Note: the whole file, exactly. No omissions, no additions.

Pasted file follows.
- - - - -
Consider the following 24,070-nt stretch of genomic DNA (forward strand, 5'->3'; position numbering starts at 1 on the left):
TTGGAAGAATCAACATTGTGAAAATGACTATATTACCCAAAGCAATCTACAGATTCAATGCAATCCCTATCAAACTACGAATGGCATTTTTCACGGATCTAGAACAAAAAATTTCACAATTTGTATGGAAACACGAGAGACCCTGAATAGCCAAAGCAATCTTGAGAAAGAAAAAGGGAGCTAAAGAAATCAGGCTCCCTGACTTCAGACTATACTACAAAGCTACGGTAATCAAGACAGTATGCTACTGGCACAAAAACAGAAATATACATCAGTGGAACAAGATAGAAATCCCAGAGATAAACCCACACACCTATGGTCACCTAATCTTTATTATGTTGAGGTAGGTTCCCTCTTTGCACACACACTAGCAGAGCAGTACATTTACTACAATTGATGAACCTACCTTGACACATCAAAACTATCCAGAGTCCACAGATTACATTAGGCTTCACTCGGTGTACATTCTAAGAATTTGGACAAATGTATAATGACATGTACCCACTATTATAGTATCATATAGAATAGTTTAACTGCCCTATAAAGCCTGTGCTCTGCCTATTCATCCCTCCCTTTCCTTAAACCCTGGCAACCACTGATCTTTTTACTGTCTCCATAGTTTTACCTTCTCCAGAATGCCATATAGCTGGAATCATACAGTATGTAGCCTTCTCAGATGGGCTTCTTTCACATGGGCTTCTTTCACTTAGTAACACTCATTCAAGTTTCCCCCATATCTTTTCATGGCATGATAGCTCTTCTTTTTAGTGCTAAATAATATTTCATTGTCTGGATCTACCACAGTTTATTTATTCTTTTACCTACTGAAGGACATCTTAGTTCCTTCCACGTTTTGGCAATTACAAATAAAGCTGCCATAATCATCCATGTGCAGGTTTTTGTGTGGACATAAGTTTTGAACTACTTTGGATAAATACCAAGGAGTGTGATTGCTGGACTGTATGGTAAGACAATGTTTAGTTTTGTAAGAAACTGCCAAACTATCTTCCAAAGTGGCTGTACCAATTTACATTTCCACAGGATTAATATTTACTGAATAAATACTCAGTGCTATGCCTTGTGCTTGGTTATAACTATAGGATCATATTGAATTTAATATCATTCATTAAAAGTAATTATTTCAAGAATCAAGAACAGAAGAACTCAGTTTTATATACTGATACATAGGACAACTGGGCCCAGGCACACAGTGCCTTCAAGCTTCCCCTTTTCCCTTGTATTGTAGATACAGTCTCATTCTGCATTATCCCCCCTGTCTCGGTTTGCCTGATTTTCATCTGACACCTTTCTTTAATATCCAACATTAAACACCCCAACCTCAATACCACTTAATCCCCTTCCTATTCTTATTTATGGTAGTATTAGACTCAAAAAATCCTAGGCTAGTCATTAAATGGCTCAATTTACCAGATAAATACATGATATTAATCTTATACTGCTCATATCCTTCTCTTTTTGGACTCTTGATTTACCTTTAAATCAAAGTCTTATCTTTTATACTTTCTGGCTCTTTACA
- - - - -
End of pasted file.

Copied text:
Consider the following 24,070-nt stretch of genomic DNA (forward strand, 5'->3'; position numbering starts at 1 on the left):
TTGGAAGAATCAACATTGTGAAAATGACTATATTACCCAAAGCAATCTACAGATTCAATGCAATCCCTATCAAACTACGAATGGCATTTTTCACGGATCTAGAACAAAAAATTTCACAATTTGTATGGAAACACGAGAGACCCTGAATAGCCAAAGCAATCTTGAGAAAGAAAAAGGGAGCTAAAGAAATCAGGCTCCCTGACTTCAGACTATACTACAAAGCTACGGTAATCAAGACAGTATGCTACTGGCACAAAAACAGAAATATACATCAGTGGAACAAGATAGAAATCCCAGAGATAAACCCACACACCTATGGTCACCTAATCTTTATTATGTTGAGGTAGGTTCCCTCTTTGCACACACACTAGCAGAGCAGTACATTTACTACAATTGATGAACCTACCTTGACACATCAAAACTATCCAGAGTCCACAGATTACATTAGGCTTCACTCGGTGTACATTCTAAGAATTTGGACAAATGTATAATGACATGTACCCACTATTATAGTATCATATAGAATAGTTTAACTGCCCTATAAAGCCTGTGCTCTGCCTATTCATCCCTCCCTTTCCTTAAACCCTGGCAACCACTGATCTTTTTACTGTCTCCATAGTTTTACCTTCTCCAGAATGCCATATAGCTGGAATCATACAGTATGTAGCCTTCTCAGATGGGCTTCTTTCACATGGGCTTCTTTCACTTAGTAACACTCATTCAAGTTTCCCCCATATCTTTTCATGGCATGATAGCTCTTCTTTTTAGTGCTAAATAATATTTCATTGTCTGGATCTACCACAGTTTATTTATTCTTTTACCTACTGAAGGACATCTTAGTTCCTTCCACGTTTTGGCAATTACAAATAAAGCTGCCATAATCATCCATGTGCAGGTTTTTGTGTGGACATAAGTTTTGAACTACTTTGGATAAATACCAAGGAGTGTGATTGCTGGACTGTATGGTAAGACAATGTTTAGTTTTGTAAGAAACTGCCAAACTATCTTCCAAAGTGGCTGTACCAATTTACATTTCCACAGGATTAATATTTACTGAATAAATACTCAGTGCTATGCCTTGTGCTTGGTTATAACTATAGGATCATATTGAATTTAATATCATTCATTAAAAGTAATTATTTCAAGAATCAAGAACAGAAGAACTCAGTTTTATATACTGATACATAGGACAACTGGGCCCAGGCACACAGTGCCTTCAAGCTTCCCCTTTTCCCTTGTATTGTAGATACAGTCTCATTCTGCATTATCCCCCCTGTCTCGGTTTGCCTGATTTTCATCTGACACCTTTCTTTAATATCCAACATTAAACACCCCAACCTCAATACCACTTAATCCCCTTCCTATTCTTATTTATGGTAGTATTAGACTCAAAAAATCCTAGGCTAGTCATTAAATGGCTCAATTTACCAGATAAATACATGATATTAATCTTATACTGCTCATATCCTTCTCTTTTTGGACTCTTGATTTACCTTTAAATCAAAGTCTTATCTTTTATACTTTCTGGCTCTTTACA